Friday, September 18, 2015

Should Philosophers  Shoot  More  Lions , Or  Fewer Dentists?


Red in tooth and claw, but completely green on the inside, vegan NYU philosophes William and Amanda MacAskill have driven mild-mannered humanist P. Z. Myers of  Pharyngula  to remark:
I’m usually sympathetic to the importance of philosophy, but when they threaten my biological world, there is only one rational response, and it’s inspired by the MacAskill’s essay.
We need to kill all the philosophers.
Or, at least, humanely pen them up with their own kind, throwing them occasional lumps of tofu and bales of sprouts, behind soundproof glass walls, so we can occasionally bring our children to the exhibit to watch. 
“See, kids, this is what will happen to you if you don’t do your biology homework.”
The anti-Spencerian couple triggered Myer's inner dentist by opining:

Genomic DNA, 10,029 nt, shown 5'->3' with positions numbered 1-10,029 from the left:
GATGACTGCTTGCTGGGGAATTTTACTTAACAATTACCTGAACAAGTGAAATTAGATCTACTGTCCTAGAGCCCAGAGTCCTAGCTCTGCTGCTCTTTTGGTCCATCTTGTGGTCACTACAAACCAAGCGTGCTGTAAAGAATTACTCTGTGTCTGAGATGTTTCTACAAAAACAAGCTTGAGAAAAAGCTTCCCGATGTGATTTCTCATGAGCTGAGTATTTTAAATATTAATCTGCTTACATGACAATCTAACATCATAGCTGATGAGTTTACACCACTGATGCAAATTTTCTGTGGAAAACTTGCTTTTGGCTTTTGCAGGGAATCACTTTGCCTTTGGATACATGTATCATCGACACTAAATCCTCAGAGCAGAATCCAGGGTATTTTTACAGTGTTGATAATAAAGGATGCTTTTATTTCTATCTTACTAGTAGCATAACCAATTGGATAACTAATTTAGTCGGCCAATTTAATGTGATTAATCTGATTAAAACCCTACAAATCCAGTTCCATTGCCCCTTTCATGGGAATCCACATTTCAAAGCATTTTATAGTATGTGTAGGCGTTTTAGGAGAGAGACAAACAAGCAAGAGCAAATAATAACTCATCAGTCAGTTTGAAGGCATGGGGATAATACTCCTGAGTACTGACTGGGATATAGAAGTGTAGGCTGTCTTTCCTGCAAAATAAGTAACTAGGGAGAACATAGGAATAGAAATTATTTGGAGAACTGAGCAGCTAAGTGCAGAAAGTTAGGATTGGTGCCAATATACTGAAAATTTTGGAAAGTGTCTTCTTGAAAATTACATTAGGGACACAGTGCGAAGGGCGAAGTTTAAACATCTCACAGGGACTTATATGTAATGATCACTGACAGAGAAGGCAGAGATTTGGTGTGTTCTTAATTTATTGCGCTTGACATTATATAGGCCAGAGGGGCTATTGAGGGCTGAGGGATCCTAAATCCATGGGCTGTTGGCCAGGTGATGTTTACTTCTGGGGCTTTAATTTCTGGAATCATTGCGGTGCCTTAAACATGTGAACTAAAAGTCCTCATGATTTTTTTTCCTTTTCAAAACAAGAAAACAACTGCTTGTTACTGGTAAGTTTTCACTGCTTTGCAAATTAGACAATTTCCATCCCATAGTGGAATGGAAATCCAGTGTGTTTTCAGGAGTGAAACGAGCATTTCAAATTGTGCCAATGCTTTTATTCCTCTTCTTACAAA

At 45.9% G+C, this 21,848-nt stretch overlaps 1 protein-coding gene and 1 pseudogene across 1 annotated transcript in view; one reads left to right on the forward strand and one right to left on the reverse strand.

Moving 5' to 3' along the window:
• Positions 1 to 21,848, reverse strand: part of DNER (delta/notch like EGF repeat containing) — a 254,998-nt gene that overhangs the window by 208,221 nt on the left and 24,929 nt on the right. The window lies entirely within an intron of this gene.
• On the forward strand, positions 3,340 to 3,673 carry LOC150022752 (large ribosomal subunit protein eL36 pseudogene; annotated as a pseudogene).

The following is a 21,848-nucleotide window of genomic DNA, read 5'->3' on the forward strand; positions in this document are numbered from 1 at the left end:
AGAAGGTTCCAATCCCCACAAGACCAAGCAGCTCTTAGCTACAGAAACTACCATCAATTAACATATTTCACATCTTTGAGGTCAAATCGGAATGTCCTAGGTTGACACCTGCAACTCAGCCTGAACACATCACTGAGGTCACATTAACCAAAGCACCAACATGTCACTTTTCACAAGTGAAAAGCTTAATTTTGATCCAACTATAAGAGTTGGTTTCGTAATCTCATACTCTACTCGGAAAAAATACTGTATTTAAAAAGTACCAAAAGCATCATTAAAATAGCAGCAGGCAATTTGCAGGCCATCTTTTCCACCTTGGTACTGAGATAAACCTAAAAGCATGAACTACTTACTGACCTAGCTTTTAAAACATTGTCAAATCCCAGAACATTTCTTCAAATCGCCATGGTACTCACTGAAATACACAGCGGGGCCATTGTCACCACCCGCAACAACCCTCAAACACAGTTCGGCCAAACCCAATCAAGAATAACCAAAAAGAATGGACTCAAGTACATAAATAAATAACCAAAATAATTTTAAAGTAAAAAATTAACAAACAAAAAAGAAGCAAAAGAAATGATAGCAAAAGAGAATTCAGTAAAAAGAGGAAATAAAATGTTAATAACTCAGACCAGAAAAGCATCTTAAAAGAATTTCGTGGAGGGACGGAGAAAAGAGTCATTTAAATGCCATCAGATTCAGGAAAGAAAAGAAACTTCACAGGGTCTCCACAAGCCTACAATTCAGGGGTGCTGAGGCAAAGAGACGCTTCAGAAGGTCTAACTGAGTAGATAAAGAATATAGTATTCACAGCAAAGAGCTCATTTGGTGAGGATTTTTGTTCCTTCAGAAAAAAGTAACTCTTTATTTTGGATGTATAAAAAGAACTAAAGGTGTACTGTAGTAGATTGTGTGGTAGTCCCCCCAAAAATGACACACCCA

As long-term vegetarians who abstain from meat for ethical reasons, we are both supporters of animal activists who seek to improve the lives of animals. So you might expect us to agree with activists like Ingrid Newkirk that the killing of Cecil is a terrible thing. But we don’t. In fact, we think it may be the case that animal rights activists should support the killing of predatory animals like Cecil. ...
most animal activists agree that we should try to protect animals from unnecessary suffering and death, and that it is wrong for humans to cause such unnecessary suffering.
 ... But we’re not the only ones who hunt and kill. It is true (and terrible) that an estimated 20 billion chickens were born into captivity in 2013 alone, many of whom live in terrible conditions in factory farms. But there are estimated 60 billion land birds and over 100 billion land mammals living in the wild. Who is working to alleviate their suffering? 
As the philosopher Jeff McMahan writes: “Wherever there is animal life, predators are stalking, chasing, capturing, killing, and devouring their prey. Agonized suffering and violent death are ubiquitous and continuous.”
Will lion tacos become the American Philosophical Society's signature dish?  Will the Modern Language Association embrace the Second Amendment in self-defense? 

As physicists don't shoot other  physicists, and I have traded my trusty republican elephant gun ( Colt-Sauer 458 magnum ) in for a well-balanced Fox of Philidelphia 12-bore to deal with ducks and deer, I no longer have a dog in this fight.  But stay tuned for recipes.